Jessica @ How Sweet It Is — November 19, 2009 @ 8:12 am

    I have always loved my grandmother’s pumpkin pie the best, but this ‘sugar and spice’ title has got me hooked. I may try this exact recipe next week.

  3. 3

    Maria — November 19, 2009 @ 8:14 am

    Glad you enjoyed it. Perfect dessert for next week!

  4. 4

    lisaiscooking — November 19, 2009 @ 8:15 am

    The freshly ground spices sound great, and the ginger-brandy whipped cream is genius! Sounds like a lovely pie.

  5. 5

    HoneyB — November 19, 2009 @ 8:18 am

    It looks gorgeous. My family LOVES pumpkin pie but I am always looking for different variations. The black pepper and brandy really make this sound interesting! I will have to give this a definite try!

  6. 6

    kat — November 19, 2009 @ 8:19 am

    I love a good pumpkin pie & this sounds like a great one!

  7. 7

    megan — November 19, 2009 @ 8:27 am

    I love pumpkin pie and I’ll have to try this version.

  8. 8

    noble pig — November 19, 2009 @ 8:42 am

    I love it, I’m assuming you did not grind the ginger to a pulp but used pre ground.

  9. 9

    Julie — November 19, 2009 @ 8:43 am

    I think you must be a really pious person, your pie looks fab, and your crust could not be flakier!

  10. 10

    Scorpio Woman — November 19, 2009 @ 9:04 am

    The pie looks so good. Great idea to use a little bit of brandy in the whipped cream. Great photo. And I like how you did the crust. I’m not good at that.

  11. 11

    Jill O'Connor — November 19, 2009 @ 10:22 am

    Looks delicious! And I love the idea of your site–cooking the magazine cover recipes. Brilliant.

  12. 12

    Phoo-D — November 19, 2009 @ 10:33 am

    This sounds really good! I too am usually not a big fan of pumpkin pie, but I have a cute little sugar pumpkin that I’ve been saving to make into a pie. This would be a great way to use it!

  13. 13

    Jen @ My Kitchen Addiction — November 19, 2009 @ 8:48 pm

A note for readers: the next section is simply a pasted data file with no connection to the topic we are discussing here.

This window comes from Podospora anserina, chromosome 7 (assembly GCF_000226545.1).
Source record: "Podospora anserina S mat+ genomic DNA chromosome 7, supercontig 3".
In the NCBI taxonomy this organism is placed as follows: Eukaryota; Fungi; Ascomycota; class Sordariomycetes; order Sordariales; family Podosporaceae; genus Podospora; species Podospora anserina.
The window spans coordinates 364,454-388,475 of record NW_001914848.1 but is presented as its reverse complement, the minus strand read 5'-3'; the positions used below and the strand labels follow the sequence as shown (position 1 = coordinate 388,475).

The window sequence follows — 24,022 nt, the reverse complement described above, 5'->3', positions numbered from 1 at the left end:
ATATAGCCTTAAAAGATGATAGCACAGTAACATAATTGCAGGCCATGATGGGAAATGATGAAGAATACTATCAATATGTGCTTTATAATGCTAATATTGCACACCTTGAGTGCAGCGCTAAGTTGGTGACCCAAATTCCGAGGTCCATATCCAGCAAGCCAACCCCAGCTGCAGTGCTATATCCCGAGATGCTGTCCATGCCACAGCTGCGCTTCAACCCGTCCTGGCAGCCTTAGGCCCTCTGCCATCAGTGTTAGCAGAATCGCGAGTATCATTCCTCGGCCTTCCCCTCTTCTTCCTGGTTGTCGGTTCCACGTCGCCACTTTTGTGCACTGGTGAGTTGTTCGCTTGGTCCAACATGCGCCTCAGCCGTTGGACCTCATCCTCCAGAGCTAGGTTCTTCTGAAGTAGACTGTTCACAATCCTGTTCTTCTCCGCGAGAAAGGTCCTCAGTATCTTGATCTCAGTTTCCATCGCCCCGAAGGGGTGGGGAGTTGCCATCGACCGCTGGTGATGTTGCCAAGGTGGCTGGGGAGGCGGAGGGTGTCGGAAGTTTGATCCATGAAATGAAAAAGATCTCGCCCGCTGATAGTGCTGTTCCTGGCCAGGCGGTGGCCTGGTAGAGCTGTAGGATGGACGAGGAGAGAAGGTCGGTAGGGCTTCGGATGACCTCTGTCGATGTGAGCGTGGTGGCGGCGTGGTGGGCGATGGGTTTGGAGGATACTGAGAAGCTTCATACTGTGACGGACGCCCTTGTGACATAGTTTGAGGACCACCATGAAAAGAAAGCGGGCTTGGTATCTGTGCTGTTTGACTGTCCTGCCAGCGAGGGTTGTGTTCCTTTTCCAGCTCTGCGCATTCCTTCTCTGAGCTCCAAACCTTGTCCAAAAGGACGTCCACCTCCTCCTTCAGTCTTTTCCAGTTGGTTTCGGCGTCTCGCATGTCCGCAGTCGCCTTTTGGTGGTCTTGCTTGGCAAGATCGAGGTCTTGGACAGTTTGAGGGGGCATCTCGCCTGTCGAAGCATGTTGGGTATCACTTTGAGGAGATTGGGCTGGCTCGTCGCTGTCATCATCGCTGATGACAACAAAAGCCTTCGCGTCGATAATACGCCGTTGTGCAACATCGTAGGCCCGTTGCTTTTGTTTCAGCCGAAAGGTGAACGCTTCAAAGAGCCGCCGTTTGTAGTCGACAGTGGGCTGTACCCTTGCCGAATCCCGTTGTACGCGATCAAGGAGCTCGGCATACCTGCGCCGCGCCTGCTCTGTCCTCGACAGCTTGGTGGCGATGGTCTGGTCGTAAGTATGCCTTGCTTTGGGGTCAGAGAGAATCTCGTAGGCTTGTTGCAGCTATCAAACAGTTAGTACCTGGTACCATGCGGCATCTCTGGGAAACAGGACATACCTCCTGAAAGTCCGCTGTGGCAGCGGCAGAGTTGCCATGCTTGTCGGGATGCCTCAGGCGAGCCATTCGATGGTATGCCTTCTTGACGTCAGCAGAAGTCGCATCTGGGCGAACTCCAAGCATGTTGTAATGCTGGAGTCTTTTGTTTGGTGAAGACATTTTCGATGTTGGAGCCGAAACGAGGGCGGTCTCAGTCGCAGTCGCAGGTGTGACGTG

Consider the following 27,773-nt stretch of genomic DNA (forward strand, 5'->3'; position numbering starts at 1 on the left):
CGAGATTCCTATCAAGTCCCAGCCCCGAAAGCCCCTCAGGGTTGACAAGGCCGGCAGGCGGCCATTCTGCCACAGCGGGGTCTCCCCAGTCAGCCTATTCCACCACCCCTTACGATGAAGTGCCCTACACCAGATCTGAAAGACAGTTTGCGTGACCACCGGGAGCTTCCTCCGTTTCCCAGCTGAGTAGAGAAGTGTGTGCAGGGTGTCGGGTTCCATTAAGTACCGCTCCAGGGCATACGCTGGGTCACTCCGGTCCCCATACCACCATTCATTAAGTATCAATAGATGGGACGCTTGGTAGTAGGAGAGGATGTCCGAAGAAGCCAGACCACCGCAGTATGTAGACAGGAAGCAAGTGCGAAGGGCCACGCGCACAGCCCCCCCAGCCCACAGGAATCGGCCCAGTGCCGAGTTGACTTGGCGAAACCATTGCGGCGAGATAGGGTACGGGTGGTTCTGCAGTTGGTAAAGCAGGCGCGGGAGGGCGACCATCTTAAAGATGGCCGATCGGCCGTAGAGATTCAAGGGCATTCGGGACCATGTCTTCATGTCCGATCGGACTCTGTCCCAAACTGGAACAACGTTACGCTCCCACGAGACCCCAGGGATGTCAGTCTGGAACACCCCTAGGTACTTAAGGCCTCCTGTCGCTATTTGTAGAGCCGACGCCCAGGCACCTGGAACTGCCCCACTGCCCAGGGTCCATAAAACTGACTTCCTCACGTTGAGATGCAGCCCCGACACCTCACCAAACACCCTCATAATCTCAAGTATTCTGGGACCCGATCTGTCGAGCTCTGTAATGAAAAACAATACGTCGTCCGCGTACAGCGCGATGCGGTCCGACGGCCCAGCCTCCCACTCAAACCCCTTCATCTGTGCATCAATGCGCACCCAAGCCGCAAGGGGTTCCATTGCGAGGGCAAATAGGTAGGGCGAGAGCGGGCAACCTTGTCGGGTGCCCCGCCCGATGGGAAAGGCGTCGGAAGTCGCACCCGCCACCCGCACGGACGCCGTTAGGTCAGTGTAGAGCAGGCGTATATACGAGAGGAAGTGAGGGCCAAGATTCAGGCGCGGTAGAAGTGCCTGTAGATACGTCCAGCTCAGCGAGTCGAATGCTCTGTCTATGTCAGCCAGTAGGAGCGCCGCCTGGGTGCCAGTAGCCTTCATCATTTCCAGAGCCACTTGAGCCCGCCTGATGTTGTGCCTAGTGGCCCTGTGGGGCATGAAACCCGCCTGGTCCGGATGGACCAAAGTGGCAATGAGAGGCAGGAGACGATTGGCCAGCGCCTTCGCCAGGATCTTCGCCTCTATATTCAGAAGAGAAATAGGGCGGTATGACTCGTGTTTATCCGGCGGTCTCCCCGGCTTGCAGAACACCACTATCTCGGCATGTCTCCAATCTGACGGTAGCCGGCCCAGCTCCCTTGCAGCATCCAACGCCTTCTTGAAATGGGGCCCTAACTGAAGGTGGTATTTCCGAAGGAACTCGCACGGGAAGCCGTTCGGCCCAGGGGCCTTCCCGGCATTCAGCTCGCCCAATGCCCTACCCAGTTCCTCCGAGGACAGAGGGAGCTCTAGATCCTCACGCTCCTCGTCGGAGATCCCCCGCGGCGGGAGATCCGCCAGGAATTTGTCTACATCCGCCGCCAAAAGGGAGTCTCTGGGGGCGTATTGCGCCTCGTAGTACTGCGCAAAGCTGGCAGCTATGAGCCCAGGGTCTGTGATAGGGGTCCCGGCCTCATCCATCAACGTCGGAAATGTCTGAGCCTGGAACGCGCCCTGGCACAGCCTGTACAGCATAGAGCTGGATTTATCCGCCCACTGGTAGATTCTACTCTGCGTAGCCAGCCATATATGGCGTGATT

I don’t really mind pumpkin pie, but it’s not one of my favorite. The whipped cream does sound amazing, though… and I think your picture looks better than the cover. Just sayin’.

  14. 14

    Cynthia — November 20, 2009 @ 4:03 pm

    I just found you on Tastespotting. What a great blog concept! I get tons of magazines and sometimes make the cover recipes, but not all the time. Will be checking in from time to time. thanks for sharing!

  15. 15

    Gale Reeves — November 20, 2009 @ 8:21 pm

    I really enjoy your review of magazine recipes. And pumpkin pie is one of my all time favorites. Thanks for the time you commit to write this blog.

  16. 16

    Stephanie — November 22, 2009 @ 5:53 pm

    You might have convinced me to try this recipe. If you aren’t a pumpkin pie fan and you liked this, then maybe there is hope for me after all :)

  17. 17

    abby dodge — December 29, 2009 @ 12:36 pm

    With thanks to your posting and review, I made this pie for Christmas eve dinner.. Delicious! For more staying power with the whipped cream, I subbed mascarpone for half of the heavy cream. Thanks for a terrific post and a fab site!
    ps..don’t tell my pals at FC that this was my first go-around with this recipe ;)

  18. 18

    Barbara @ VinoLuciStyle — November 20, 2010 @ 6:27 pm

    Considering the pies I seem to gravitate to, I know I would love this. Add some liquor and I think it just ups the flavor profile substantially. I’ve tried bourbon but not brandy in pumpkin pies but I’m game for something new!